Twice as Many People Willing to Pay for News Online

MPP Global Posted by MPP Global on Thursday, 01 August 2013

Twice as many people are willing to pay for their news content online than a year ago, according to a new study by Oxford University’s Reuters Institute Study of Journalism.

The study, which was co-sponsored by Newsworks and surveyed 11,000 internet users in nine countries, found the younger generation is more willing to pay than anyone else.

Some 49 per cent of 18 to 24 year olds read a digital newspaper and more than two-thirds of this age group said they had read a national newspaper in any format in the week before the survey. Meanwhile, those aged between 25 and 34 are most willing to part with their cash for it.

As the number of people buying print media plummets, organisations have turned to the internet in order to provide their content to users who are increasingly connected to the web.

However, in order to monetise the service, several firms have decided to put up a paywall requiring people to subscribe to the company in order to access the news.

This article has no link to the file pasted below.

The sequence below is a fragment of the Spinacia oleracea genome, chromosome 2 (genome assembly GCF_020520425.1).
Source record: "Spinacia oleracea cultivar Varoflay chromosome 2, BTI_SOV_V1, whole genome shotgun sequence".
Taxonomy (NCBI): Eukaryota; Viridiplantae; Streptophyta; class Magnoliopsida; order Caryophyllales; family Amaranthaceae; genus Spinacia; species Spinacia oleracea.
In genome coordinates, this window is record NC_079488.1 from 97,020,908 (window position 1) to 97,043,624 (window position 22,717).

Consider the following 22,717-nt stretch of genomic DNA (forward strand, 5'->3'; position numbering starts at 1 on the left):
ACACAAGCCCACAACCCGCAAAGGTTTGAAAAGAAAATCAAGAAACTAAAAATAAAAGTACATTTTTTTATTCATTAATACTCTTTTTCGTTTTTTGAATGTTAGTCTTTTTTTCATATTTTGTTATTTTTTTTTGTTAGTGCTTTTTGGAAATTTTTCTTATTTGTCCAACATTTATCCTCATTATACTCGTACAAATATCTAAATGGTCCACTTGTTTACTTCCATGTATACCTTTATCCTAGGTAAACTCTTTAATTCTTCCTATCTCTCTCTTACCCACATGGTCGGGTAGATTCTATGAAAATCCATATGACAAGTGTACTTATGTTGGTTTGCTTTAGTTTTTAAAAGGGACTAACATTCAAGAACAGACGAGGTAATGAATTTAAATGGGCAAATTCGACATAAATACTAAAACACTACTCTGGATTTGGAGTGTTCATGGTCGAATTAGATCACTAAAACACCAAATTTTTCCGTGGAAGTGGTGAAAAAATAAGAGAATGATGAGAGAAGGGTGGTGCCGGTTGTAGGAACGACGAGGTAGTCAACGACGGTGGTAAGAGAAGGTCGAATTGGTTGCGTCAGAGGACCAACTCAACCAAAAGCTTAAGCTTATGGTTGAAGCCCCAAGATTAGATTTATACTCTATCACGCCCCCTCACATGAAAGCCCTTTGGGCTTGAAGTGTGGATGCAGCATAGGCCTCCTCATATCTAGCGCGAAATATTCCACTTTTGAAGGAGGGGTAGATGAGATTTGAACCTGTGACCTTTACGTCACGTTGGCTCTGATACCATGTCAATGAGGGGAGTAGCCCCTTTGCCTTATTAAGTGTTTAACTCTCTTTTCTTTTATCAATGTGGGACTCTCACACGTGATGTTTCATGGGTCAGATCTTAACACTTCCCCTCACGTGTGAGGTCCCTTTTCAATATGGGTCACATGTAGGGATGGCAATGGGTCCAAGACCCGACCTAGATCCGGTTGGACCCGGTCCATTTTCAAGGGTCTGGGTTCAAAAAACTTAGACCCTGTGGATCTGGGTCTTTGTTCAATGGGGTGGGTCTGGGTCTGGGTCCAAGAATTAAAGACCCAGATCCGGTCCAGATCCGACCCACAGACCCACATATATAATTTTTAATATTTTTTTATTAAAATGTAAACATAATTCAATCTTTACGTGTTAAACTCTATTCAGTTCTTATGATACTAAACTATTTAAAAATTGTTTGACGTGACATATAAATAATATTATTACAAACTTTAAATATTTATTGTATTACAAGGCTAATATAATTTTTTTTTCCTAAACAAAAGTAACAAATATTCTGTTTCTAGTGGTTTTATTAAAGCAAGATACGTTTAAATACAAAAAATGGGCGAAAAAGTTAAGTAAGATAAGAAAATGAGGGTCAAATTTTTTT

While at the start users were not so willing to pay for it, things appear to be changing.

The UK has witnessed a significant leap in the number of people paying for some kind of news digitally in the last 12 months, jumping from four per cent to nine per cent.

A surge in tablet and smartphone sales has meant consumers can go online wherever they are and for this reason firms need to provide content for all platforms. Paywalls can be placed across all devices, meaning individuals just need to set up one account in order to access news on whichever one they choose.

Nic Newman, author and research associate at the Reuters Institute for the Study of Journalism, said: “We’re starting to see significant shifts in public attitudes to online news, with more people starting to pay for digital news or seeming to accept that in future they will probably have to pay for a service that they currently get for free.

“Paywalls and apps are no longer regarded as novelties, but are now increasingly part of everyday life for many of those wanting to access news.”